The coming-of-age story of Jess, the adopted daughter of a deeply religious woman, who grows up isolated and insulated in the north of England in the 1960's. Jess meets Melanie, and the two teenagers fall in love, greatly upsetting Jess's mother and her congregation.
  JRCornell | Dec 8, 2018 |
A short little book that packs some powerful stuff. From what I've read, it's a novel that's somewhat autobiographical. Jeanette is coming of age in an extremely evangelical household and realizing that she's a lesbian. Lots of hard to read passages that are cut beautifully with humor. I enjoyed the way fairy tales were woven in as well. Fantastic writing. ( )
  sprainedbrain | Dec 1, 2018 |
I loved this book. At times it is sad, at rimes it is funny. The overly present religious fanatism isn't appalling, but it just ads to the depth of the book, the feel that it left me with.

I know there are families like this, I'm happy that I didn't grow up in one.

A book with a strange title, that did start to make sense when reading the book :-) ( )
  BoekenTrol71 | Nov 28, 2018 |
Showing 1-5 of 113 (next | show all)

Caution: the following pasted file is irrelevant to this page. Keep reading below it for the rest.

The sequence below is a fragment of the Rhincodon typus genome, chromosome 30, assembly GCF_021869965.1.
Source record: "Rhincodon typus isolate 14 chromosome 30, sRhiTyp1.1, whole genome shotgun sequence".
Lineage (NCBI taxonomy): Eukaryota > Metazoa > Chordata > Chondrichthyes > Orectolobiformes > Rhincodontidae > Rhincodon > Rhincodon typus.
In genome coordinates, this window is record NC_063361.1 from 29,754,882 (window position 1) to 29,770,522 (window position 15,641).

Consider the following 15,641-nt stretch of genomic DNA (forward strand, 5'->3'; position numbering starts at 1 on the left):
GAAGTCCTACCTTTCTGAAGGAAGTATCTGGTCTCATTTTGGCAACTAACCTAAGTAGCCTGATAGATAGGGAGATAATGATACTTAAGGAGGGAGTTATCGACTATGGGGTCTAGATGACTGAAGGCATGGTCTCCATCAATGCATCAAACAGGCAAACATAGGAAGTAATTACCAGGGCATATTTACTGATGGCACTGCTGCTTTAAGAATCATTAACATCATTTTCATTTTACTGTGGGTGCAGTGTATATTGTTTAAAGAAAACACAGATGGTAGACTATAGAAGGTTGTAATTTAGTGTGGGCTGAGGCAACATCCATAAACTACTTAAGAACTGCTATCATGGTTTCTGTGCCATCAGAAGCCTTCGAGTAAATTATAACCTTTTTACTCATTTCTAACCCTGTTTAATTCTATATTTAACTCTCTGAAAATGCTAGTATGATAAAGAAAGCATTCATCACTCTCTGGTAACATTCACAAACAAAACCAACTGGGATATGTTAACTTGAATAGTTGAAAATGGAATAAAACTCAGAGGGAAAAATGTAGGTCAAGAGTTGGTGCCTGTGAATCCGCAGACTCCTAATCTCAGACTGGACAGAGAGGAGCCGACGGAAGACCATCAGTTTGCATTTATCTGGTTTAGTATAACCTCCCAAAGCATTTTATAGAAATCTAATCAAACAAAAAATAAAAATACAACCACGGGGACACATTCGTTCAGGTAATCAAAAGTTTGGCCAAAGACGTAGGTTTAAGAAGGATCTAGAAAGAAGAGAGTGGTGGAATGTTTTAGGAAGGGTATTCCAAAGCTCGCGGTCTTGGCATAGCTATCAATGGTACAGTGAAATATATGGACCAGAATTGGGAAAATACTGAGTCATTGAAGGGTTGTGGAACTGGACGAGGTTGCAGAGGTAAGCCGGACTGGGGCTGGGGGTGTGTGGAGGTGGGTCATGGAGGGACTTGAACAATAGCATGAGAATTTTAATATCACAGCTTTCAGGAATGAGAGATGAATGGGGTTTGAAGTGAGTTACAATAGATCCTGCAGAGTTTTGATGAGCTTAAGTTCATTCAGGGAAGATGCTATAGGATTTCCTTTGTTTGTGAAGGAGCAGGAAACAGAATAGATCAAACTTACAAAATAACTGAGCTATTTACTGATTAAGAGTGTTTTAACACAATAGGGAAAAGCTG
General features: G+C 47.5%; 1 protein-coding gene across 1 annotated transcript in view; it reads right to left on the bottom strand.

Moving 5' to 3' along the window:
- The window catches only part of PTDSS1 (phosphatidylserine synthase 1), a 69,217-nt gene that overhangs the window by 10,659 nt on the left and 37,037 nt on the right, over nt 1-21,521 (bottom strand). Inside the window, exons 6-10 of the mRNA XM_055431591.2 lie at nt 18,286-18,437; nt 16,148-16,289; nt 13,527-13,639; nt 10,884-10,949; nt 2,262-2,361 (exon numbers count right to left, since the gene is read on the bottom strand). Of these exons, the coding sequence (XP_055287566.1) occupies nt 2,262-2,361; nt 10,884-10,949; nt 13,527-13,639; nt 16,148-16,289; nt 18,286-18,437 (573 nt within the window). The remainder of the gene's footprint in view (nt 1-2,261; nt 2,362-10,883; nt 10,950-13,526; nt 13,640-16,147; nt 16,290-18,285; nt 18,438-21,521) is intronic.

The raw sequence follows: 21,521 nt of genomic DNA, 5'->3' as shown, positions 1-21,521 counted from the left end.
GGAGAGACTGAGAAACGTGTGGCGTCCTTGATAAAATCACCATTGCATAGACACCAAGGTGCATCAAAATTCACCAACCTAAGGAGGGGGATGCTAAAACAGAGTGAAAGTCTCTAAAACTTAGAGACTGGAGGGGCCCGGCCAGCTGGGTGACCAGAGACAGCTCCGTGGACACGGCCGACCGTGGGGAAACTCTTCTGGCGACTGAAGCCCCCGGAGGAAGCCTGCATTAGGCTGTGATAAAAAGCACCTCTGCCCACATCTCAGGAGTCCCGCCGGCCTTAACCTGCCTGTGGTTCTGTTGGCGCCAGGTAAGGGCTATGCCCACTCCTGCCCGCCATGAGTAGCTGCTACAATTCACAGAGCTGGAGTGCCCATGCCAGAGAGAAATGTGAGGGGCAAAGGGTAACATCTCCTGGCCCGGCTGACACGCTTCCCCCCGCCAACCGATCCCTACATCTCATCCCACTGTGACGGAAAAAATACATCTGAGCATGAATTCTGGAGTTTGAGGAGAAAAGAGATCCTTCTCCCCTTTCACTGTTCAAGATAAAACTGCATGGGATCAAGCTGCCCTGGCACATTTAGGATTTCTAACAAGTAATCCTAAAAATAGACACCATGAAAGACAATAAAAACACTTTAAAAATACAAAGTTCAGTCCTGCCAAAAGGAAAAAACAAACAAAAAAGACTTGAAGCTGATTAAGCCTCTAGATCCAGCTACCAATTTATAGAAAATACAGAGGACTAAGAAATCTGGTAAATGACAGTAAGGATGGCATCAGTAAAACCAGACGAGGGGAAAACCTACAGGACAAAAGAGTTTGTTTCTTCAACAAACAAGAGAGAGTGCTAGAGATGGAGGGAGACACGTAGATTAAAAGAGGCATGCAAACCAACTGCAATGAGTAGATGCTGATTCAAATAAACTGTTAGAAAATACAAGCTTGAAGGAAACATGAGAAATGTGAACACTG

Narratively, Oranges Are Not the Only Fruit is built on a particular irony - a contradiction in which it takes some sly delight....The novel may be a story of self-liberation for a secular age, but it recalls a traditional sense that a person's story is made significant by reference to the Bible. Why should any individual's story matter, after all? Because it follows the pattern of God-given precept and God-directed narrative. All the early heroes and heroines of the English novel - Defoe's Robinson Crusoe, Richardson's Pamela and Clarissa - make sense of their peculiar lives by reference to the Bible

» Add other authors (13 possible)

Author nameRoleType of authorWork?Status
Winterson, Jeanetteprimary authorall editionsconfirmed
Alfsen, MereteTranslatorsecondary authorsome editionsconfirmed
Lammers, GeertjeTranslatorsecondary authorsome editionsconfirmed
Leigh, DennisCover artistsecondary authorsome editionsconfirmed
Mattila, RaijaTranslatorsecondary authorsome editionsconfirmed
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'When thick rinds are used the top must be thoroughly skimmed, or a scum will form marring the final appearance.'
The Making of Marmalade by Mrs Beeton.
'Oranges are not the only fruit.'
-- Nell Gwynn
For Gill Saunders and Fang the cat